How Focusing On Finance Sets Up Companies For Crisis


The modern American economy is dominated by finance. By size, for example, the finance and insurance industries accounted for 7.4% of US GDP in 2018, up from 2.8% in 1950. Does that not sound like much? In 2013, finance and insurance accounted for 37% of corporate profits. Power comes from profits, and finance is now so powerful that companies routinely hurt themselves to satisfy Wall Street’s demands. A Duke survey of Chief Financial Officers found that78% of them were willing to “give up economic value” and 55% of them would cancel a project with a positive net present value in order to fulfill Wall Street’s desire for “smooth” earnings.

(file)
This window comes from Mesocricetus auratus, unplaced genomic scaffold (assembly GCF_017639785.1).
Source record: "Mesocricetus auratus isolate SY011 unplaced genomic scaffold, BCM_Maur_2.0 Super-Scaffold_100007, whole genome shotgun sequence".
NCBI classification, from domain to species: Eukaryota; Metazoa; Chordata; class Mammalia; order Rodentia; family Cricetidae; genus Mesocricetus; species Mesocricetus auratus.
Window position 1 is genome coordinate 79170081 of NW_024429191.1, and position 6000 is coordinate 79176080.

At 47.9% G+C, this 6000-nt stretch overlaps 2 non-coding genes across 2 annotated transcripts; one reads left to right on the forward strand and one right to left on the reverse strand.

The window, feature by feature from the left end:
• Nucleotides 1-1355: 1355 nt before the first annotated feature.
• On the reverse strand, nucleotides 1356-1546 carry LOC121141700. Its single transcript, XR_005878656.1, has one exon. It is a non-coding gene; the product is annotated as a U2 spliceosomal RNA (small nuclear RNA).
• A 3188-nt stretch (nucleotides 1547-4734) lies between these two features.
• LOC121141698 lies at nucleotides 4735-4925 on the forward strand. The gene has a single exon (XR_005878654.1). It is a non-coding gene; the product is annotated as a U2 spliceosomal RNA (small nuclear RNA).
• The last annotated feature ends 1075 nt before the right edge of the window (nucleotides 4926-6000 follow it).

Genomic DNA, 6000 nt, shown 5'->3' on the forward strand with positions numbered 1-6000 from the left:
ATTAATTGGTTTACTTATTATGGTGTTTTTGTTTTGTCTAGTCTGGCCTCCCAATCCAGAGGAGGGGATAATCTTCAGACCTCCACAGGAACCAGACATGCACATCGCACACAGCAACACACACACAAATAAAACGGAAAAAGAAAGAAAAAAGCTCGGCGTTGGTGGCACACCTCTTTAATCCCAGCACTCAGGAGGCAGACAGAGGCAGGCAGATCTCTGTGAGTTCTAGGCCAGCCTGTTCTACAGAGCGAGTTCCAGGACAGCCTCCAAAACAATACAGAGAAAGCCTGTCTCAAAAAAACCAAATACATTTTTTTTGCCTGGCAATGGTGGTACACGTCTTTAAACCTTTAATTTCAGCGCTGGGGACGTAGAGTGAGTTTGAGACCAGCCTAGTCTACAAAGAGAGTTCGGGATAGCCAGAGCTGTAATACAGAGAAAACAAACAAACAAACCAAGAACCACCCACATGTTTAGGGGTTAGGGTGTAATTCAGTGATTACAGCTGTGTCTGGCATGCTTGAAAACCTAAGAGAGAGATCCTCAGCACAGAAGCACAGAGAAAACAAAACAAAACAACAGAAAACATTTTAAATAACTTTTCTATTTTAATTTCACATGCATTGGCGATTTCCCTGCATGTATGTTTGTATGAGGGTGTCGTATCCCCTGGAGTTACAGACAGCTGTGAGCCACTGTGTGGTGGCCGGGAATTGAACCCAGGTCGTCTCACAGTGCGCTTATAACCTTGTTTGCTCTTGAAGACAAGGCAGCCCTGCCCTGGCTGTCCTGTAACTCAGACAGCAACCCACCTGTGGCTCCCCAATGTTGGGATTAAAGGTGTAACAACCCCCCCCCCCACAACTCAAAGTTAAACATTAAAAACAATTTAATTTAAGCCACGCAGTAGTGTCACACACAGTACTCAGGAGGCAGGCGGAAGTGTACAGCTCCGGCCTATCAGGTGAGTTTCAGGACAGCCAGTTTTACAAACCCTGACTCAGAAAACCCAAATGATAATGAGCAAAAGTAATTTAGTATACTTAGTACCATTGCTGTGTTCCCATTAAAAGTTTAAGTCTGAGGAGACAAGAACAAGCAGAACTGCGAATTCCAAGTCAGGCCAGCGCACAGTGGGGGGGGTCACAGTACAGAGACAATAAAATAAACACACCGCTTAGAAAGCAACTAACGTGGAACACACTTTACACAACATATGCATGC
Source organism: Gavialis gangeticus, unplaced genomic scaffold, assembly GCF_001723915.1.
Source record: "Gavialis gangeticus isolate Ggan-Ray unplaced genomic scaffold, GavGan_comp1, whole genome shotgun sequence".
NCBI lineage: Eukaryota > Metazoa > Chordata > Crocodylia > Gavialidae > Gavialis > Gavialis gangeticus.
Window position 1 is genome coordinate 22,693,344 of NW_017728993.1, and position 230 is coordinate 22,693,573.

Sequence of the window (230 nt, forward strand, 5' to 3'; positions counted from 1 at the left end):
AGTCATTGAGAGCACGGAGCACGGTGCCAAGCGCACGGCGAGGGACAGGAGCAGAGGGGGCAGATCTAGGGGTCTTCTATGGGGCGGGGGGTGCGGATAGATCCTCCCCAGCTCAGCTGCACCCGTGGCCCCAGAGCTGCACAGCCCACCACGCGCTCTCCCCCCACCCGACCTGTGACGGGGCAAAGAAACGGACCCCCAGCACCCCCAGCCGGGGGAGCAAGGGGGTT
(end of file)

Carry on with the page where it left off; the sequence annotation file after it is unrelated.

It’s worth pausing for a moment to think about that statistic. More than three-fourths of CFOs were willing to hurt their company to give Wall Street what it wants. That weakens companies and leaves them vulnerable – and heavily financialized economies grow more slowly and are more likely to suffer from financial crises. In Part 1 of this series I wrote about how the most dangerous crises derive from unfounded assumptions. In Part 2 I described how specialization across global supply chains is a hidden driver of crisis. Here I’ll describe how financial thinking leads companies to disaster.

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